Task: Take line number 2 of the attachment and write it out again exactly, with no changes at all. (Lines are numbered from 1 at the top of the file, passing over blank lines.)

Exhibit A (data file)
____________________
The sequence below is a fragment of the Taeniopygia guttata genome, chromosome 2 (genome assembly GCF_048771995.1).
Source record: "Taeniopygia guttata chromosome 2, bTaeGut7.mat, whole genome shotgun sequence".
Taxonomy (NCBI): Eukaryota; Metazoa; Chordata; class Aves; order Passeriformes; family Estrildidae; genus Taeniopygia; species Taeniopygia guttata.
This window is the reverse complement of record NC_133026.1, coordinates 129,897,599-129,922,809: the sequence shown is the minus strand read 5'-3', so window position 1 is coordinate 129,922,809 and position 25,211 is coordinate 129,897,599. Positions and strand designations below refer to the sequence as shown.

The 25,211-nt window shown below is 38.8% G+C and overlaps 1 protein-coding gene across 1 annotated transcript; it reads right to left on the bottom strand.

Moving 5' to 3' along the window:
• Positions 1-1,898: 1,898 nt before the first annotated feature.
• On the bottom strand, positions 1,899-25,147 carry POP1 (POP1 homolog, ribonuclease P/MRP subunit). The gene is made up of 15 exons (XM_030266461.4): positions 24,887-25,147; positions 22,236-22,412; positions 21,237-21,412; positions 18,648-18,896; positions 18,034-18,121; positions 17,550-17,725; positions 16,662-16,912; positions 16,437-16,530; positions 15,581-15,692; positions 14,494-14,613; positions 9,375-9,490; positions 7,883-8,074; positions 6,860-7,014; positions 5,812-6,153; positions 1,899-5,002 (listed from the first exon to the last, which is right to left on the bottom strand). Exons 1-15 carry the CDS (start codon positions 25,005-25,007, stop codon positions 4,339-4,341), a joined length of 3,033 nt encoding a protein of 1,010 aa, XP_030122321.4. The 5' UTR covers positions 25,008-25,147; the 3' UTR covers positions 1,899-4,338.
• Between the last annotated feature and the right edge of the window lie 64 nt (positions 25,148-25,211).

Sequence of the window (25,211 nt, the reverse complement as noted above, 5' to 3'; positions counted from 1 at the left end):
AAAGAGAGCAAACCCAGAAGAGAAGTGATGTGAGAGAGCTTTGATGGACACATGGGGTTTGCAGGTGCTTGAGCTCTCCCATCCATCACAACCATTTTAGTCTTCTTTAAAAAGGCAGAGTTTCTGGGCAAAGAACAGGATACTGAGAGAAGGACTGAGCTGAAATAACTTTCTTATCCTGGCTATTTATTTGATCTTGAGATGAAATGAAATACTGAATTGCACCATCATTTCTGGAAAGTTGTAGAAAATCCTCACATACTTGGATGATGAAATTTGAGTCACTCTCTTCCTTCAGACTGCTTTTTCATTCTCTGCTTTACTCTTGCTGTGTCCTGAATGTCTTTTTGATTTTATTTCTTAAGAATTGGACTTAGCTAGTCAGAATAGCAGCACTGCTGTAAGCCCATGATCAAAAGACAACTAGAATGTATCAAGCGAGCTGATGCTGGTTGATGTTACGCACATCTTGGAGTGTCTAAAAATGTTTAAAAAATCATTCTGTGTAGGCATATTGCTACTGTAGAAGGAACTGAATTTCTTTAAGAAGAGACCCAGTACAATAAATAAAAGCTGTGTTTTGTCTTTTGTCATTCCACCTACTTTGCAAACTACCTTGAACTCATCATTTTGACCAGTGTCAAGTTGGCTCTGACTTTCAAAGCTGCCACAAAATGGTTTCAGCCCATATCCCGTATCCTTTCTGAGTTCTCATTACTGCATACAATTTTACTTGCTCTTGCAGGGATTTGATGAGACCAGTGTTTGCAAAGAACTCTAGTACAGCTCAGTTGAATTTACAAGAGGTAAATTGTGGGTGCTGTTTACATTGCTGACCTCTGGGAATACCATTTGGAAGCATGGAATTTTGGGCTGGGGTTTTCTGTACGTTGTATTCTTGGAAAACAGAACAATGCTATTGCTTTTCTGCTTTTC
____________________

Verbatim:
Source record: "Taeniopygia guttata chromosome 2, bTaeGut7.mat, whole genome shotgun sequence".